• Speech and language services
  • Psychological services, social work services, counseling services
  • Special readers, braillists, typists, and interpreters
  • Physical and occupational therapy, adaptive physical education, and other necessary therapeutic services
  • Consultative services
  • Supportive institutional services
  • Medical services for evaluation and diagnostic purposes, and school health nurses
  • Parent counseling and training
  • Resource Centers
  • Transportation services
  • Vocational Education

You should receive appropriate non-academic and extracurricular services (Federal Register 1/19/81 #48, 49, 50)

  • Adaptive physical education (OT/PT)

  • Music, art, home economics, shop
  • Other non-academic subjects that other students in your school are receiving
  • Recreational opportunities that other children in your school are receiving

If you and the professionals disagree:

  • The law insures a process for resolving differences. If you cannot come to an agreement, you have the right to request another meeting. Do not feel pressured to make a decision immediately.
  • You may initial the areas on which you disagree and request a 30-day interim IEP. (Federal Register 1/19/81 #35

If you would like an independent Evaluation:

  • You may obtain an independent evaluation and request another meeting based on the new evaluation.
  • Consult PL 94-142 section 121a. 503 and page 52511 for additional information.
  • Independent evaluations that seek a diagnosis of your disability can frequently be financed through insurance carriers if the evaluations are obtained through professionals such as clinics, psychologists, pediatricians, neurologists etc. Specific disabilities are recognized medical conditions


  • If needed services are not provided in the IEP or recommendations from an independent evaluation are not considered, you can file a complaint with the State Department of Education (seeking mediation) (121a. 602 and EDGAR) or file for a Due Process Hearing. (121a. 506-513)*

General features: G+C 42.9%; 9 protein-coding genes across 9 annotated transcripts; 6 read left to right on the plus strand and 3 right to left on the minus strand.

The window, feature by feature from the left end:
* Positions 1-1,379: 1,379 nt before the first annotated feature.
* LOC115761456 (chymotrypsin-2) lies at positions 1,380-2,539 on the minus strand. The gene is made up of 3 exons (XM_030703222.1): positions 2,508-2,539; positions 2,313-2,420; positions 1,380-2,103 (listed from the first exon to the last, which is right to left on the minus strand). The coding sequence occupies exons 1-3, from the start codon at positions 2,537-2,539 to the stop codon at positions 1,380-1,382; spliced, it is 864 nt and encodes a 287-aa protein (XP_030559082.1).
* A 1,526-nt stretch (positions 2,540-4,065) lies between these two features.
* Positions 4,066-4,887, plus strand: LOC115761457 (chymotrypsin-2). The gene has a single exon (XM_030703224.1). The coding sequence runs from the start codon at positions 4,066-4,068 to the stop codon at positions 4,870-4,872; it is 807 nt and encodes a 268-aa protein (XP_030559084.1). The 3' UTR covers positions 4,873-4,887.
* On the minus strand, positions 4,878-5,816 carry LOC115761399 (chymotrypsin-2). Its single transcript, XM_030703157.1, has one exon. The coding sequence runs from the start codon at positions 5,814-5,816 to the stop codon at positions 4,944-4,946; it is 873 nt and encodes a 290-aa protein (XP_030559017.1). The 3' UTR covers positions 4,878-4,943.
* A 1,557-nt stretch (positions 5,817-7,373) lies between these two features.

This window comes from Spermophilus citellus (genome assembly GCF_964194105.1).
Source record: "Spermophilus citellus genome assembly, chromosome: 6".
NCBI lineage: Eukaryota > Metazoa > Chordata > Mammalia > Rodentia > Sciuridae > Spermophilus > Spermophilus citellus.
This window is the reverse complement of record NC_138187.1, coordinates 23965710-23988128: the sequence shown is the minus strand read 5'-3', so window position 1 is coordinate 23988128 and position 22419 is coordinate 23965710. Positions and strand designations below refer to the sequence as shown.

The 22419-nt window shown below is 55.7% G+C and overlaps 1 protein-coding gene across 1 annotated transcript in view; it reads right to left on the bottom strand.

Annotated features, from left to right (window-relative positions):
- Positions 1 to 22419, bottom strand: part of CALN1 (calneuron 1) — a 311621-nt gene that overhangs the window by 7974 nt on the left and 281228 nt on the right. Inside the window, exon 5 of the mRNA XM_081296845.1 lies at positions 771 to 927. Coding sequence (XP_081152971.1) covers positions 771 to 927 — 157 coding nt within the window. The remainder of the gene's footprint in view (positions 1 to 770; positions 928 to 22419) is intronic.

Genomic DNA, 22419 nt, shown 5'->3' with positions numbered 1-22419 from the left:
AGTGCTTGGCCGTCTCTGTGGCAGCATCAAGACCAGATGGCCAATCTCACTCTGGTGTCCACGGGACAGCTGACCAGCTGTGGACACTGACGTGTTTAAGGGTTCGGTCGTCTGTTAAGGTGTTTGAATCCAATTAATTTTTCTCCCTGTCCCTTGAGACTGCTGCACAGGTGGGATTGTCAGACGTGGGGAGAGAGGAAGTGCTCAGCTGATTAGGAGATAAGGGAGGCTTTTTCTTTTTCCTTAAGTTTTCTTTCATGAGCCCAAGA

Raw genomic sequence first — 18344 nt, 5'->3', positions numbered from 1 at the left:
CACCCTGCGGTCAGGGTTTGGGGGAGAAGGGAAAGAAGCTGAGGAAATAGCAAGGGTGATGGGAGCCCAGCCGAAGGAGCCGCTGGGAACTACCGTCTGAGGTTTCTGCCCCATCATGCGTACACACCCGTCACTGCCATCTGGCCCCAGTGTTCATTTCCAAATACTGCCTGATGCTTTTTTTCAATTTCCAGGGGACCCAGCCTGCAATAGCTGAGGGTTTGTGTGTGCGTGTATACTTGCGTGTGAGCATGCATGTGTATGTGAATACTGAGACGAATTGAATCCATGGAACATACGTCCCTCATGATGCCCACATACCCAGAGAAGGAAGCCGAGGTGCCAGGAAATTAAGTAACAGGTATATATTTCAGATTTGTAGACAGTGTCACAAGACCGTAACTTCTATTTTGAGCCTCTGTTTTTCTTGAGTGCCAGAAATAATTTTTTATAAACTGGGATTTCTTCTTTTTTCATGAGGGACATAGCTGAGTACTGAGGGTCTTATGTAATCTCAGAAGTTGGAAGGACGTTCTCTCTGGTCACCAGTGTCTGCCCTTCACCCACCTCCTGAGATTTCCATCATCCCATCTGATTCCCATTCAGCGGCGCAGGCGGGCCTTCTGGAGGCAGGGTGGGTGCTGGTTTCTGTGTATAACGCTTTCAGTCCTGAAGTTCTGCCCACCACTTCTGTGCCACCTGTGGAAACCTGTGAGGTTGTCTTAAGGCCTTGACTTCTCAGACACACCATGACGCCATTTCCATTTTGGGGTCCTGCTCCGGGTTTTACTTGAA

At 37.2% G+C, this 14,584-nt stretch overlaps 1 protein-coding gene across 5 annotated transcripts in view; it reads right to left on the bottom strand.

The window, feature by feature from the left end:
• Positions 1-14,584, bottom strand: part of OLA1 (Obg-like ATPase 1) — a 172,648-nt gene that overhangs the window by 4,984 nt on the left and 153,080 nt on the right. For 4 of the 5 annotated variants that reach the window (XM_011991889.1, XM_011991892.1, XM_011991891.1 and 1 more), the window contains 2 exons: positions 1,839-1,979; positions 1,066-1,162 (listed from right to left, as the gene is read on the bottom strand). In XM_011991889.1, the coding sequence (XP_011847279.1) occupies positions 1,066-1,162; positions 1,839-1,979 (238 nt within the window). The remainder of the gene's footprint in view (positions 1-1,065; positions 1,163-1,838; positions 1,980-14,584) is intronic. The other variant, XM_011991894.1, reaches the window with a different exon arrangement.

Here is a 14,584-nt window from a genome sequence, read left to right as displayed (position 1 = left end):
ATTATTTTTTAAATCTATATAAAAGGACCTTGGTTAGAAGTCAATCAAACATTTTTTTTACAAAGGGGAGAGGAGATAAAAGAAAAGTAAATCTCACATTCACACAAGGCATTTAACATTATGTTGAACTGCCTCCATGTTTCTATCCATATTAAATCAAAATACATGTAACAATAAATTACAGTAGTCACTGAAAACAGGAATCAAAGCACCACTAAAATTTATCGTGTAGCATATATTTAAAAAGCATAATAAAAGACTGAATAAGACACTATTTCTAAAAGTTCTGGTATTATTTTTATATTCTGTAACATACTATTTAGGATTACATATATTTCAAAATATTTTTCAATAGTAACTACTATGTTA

Under Federal requirement the IEP has been defined as:

  • A communication vehicle between all participating parties to ensure that they know what your problem(s) involve(s), what will be provided and what the anticipated outcome may be


Things to do before you graduate

  • Make sure all of your evaluations/ diagnoses are current. The Individuals with Disabilities Education Act (IDEA) requires this testing to be done every three years for students in LD programs. Most colleges do not have the personnel or the facilities to conduct the tests. If your records are current, the college may be able to use them for decisions regarding programming and accommodations.
  • Obtain all special testing records before you graduate from high school. Some schools destroy student records upon their graduation.
  • Colleges and Vocational Rehabilitation offices request these records to assist in providing support services for students.
  • Some students whose disabilities are mild and did not qualify for assistance or special programming in high school may be eligible for support services in college, but you will need documentation of your disability.
  • Contact your local Vocational Rehabilitation office before you graduate. Rehabilitation Services offer a variety of services to students who qualify such as vocational assessment, job placement and so forth.
  • Consider your vocational assessment as a way to clarify your present and future goals.
  • Make sure you have good study skills. If you need assistance with these skills, consider special study skills classes or programs offered at community colleges, private agencies or individual tutoring.
  • Think about how much support you are receiving in high school, then determine realistically whether you will need minimal or extensive support at the college level.